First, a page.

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EBBA 35863

Beinecke Library - Michell-Jolliffe
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Parthenia's Complaint.
OR, The forsaken Sheperdess.
The falshood of Young men she doth discover,
By sad example of her Faithless Lover:
And so against them all she doth enveigh,
Tho' injur'd but by one, which makes her say,
Happy Nymph for certain is that can,
So little value that false Creature Man.
To a New Tune much in Request: Or, Sitting beyond a Riverside.

SItting beyond a Rivers side,
Parthenia thus to Cloe cry'd;
Who from the fair Nymphs Eyes apace,
Another stream o'reflow'd her beauteous face,
Ah happy Nymph, said she, that can
So little value that false creature Man.

Oft she perfidious things would cry,
They love, they bleed, they burn, they dye,
But if they'r absent half a day,
Nay, if they stay but one poor hour away:
No more they dye, no more complain,
But like unconstant wretches live again.

If that you do their Vows believe,
Then you are lost without reprieve,
For Maids that's credulous and free,
Are ruin'd soon by their inconstancy:
With sugred words they will trappan,
No creature ever was so false as Man.

The sad effects myself have try'd,
By one that vow'd for love he dy'd;
My pity overcame disdain,
And I requited him with love again:
Which makes me say with looks so wan,
No creature ever was so false as Man.

For when I thought he lov'd me most,
He proved false unto my cost,
And like a fickle wretch did change
His mind, 'mongst other beauties for to range,
Therefore she happy is that can,
So little value that false creature Man.

When I upon the flowry Plains,
Did feed my flocks, free from loves pains
And rested near the Chr[y]stal streams,
Not once affrighted with such idle dreams,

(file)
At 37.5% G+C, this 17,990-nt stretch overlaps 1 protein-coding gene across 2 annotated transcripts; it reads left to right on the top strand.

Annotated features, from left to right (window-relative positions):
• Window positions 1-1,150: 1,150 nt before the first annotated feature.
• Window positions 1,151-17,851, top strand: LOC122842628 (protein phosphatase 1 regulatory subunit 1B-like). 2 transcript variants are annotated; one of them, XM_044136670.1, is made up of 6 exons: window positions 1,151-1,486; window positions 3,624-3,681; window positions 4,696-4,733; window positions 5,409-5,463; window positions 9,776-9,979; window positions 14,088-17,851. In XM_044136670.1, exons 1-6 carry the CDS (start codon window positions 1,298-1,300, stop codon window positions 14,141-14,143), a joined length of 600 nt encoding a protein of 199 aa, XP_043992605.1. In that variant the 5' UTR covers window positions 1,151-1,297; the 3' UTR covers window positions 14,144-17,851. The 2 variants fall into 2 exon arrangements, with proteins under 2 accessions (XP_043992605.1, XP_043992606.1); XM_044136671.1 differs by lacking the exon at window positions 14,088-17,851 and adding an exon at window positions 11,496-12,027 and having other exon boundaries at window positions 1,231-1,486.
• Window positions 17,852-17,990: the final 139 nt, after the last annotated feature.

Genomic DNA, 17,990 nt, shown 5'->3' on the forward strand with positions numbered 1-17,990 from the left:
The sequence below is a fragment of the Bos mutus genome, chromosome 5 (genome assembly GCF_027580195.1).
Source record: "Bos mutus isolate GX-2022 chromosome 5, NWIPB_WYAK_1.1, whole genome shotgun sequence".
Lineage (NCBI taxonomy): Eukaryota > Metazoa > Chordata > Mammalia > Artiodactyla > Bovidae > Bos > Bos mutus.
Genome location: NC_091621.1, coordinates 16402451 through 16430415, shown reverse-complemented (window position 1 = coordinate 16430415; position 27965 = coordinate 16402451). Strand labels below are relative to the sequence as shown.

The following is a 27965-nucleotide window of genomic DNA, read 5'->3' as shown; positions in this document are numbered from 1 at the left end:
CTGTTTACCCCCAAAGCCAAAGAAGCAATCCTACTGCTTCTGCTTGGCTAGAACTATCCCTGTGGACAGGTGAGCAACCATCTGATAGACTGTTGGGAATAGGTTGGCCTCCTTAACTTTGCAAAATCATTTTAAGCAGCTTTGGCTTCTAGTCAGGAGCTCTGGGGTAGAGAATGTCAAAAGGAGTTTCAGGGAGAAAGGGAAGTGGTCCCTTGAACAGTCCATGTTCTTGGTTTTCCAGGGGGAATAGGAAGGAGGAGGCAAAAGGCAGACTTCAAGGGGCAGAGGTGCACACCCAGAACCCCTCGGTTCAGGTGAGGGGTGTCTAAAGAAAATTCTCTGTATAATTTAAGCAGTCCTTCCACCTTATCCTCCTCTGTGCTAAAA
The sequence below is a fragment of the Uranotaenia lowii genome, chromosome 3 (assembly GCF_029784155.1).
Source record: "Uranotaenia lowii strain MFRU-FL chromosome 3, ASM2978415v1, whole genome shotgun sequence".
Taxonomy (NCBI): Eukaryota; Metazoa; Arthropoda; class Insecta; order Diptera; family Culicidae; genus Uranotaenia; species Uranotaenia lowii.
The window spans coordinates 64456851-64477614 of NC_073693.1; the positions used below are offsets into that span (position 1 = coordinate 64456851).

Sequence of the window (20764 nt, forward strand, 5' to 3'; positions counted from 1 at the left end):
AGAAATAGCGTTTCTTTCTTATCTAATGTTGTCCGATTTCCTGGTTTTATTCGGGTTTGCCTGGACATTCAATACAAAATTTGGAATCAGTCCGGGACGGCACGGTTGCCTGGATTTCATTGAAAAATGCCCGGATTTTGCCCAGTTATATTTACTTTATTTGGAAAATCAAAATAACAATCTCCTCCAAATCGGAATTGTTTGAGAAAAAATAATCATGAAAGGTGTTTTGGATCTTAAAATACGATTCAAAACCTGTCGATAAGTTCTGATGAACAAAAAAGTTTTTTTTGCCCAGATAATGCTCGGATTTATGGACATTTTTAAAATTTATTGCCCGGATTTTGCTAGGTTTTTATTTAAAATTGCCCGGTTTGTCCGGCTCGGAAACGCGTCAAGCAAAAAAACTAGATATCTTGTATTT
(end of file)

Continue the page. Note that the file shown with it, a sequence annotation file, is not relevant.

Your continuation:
Then could I say, 'tis I that can,
So little value that false creature Man.

BUt since that love did me ensnare,
My Heart is fill'd with grief and care,
My looks are chang'd, and I complain,
Being requited with such deep disdain:
Then sure he happy is that can,
So little value that false Creature man.

Wild Beasts that in the woods do range,
Unto their mates are not so strange,
As men are to their Loves untrue,
Which makes poor simple maids so deeply rue.
And say, she happy is that can,
So little value that false Creature Man.

You Birds that warble in the grove,
And hears the falshood of my Love:
Bear witness of my sad complaint,
Who am with grief and sorrow like to faint
Help me to learn, if that you can,
No more to value that false creature Man.

The marble Rocks that do divide,
The foaming billows as they glide;
Not so obdurate are in kind,
As men who unto falshood are inclin'd,
Therefore she happy is that can,
So little value that false creature man.

The Gods above will sure chastise,
Such fickle Lovers treacheries,
And Cupid with his powerful bow,
Will make them all their Errors for to know,
That they may love those Nymphs that can,
So little value that false creature man.

You Virgins all who hear my moan,
Let me not languish all alone,
Come and assist me in my need,
Lest that my broken heart with sorrow bleed,
Help me to learn if that you can,
No more to value that false Creature man.

One of a thousand you'll not find,
That[']s true and bears a faithful mind,
But of your hearts they'l you bereave,
And then disloyally they will you leave;
Then sure she happy is that can,
So little value that false creature man.

O that such falshood should remain
Within that heart whose deep disdain,
Hath brought me to so sad dispair,
As never for mankind again to care;
O let me say if that you can,
No more i'le value that false creature man.

Into some Desart I will go,
And weary out my days in woe;
And with the Turtle there complain,
And never come in mortals sight again;
But strive by all the means I can,
No more to value that false creature man.

Then let all Virgins have a care,
And of their treacheries beware,
Let my mishap your warning be,
And trust not to their infidelity.
Let me advise you if you can,
No more to value that false creature man.


Printed for P. Brooksby, at the Golden-Ball, in Pye-Corner.

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